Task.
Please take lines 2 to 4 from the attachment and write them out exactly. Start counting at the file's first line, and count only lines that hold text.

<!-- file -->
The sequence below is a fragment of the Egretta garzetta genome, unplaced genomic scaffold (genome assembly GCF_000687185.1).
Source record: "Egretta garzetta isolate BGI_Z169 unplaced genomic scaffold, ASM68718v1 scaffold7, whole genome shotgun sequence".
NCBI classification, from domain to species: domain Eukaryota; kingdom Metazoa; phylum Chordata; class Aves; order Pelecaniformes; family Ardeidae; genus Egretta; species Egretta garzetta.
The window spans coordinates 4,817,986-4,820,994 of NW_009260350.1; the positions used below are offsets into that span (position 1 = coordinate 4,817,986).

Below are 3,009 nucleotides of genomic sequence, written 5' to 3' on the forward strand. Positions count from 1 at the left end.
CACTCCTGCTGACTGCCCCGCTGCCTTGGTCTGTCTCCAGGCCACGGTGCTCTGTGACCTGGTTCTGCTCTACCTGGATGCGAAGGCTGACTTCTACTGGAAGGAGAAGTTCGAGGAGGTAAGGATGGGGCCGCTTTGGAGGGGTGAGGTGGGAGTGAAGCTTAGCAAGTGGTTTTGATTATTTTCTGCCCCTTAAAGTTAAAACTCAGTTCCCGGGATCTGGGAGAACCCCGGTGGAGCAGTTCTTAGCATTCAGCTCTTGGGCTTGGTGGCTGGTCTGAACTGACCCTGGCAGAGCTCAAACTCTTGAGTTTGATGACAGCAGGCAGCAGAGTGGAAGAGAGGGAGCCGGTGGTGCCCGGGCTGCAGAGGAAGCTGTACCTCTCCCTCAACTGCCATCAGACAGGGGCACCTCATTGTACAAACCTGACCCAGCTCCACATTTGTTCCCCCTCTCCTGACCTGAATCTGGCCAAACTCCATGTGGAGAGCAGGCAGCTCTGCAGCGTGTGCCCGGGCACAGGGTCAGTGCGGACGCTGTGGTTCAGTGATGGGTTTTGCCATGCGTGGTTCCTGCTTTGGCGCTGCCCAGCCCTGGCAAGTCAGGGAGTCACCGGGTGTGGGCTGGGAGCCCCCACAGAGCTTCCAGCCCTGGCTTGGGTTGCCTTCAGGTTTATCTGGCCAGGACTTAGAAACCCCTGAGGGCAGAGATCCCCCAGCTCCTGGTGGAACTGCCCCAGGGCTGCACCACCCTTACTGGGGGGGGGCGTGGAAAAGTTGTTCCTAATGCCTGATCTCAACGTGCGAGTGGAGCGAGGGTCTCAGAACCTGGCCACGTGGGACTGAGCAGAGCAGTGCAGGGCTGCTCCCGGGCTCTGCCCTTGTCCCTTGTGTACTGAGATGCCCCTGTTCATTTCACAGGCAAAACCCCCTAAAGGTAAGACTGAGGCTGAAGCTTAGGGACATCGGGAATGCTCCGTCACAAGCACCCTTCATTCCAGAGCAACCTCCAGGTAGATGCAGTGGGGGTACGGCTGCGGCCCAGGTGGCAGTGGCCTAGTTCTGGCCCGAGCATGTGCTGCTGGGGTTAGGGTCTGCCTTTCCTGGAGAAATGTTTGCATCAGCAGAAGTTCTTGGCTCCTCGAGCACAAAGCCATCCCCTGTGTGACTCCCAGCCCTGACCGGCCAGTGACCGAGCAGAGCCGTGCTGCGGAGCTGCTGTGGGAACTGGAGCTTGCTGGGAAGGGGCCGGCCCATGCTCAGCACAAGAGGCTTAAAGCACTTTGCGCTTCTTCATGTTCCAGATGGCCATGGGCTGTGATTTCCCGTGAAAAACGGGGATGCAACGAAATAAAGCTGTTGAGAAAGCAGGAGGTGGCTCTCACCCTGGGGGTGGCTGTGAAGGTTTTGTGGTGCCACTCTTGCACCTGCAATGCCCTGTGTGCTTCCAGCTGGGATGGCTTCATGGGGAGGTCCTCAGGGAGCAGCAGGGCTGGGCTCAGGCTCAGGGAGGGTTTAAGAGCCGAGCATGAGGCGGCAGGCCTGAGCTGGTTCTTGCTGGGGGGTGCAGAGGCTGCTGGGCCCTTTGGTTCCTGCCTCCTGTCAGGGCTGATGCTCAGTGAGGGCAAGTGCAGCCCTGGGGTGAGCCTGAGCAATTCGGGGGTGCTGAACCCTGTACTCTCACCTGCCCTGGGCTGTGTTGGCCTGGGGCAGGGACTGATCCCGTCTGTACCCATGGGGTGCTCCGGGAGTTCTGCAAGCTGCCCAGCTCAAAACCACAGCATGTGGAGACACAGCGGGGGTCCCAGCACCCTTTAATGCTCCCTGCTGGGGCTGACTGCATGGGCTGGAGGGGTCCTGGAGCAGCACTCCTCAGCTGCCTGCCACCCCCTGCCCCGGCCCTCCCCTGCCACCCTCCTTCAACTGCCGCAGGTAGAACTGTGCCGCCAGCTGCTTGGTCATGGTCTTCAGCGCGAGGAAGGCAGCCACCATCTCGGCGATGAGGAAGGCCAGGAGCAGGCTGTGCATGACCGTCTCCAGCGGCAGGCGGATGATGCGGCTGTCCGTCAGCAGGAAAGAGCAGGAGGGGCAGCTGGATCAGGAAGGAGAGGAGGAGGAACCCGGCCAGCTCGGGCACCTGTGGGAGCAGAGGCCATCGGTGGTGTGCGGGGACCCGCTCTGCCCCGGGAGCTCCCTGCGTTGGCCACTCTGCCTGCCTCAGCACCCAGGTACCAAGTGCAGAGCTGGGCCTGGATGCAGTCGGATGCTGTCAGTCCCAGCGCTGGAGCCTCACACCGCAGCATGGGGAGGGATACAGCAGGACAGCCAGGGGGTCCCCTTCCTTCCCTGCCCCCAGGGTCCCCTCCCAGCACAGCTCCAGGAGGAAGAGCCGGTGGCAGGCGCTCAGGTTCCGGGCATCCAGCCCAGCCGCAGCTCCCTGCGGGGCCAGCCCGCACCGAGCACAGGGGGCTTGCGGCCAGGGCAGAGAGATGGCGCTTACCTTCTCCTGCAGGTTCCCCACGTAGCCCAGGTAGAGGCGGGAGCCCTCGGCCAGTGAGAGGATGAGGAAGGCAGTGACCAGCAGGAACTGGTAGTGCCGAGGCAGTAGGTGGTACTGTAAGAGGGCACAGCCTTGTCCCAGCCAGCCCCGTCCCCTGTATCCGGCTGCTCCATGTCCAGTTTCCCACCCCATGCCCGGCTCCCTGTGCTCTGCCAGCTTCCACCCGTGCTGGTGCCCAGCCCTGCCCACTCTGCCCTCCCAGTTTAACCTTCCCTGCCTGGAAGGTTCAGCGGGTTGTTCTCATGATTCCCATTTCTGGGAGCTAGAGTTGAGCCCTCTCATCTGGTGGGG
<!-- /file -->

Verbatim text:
Source record: "Egretta garzetta isolate BGI_Z169 unplaced genomic scaffold, ASM68718v1 scaffold7, whole genome shotgun sequence".
NCBI classification, from domain to species: domain Eukaryota; kingdom Metazoa; phylum Chordata; class Aves; order Pelecaniformes; family Ardeidae; genus Egretta; species Egretta garzetta.
The window spans coordinates 4,817,986-4,820,994 of NW_009260350.1; the positions used below are offsets into that span (position 1 = coordinate 4,817,986).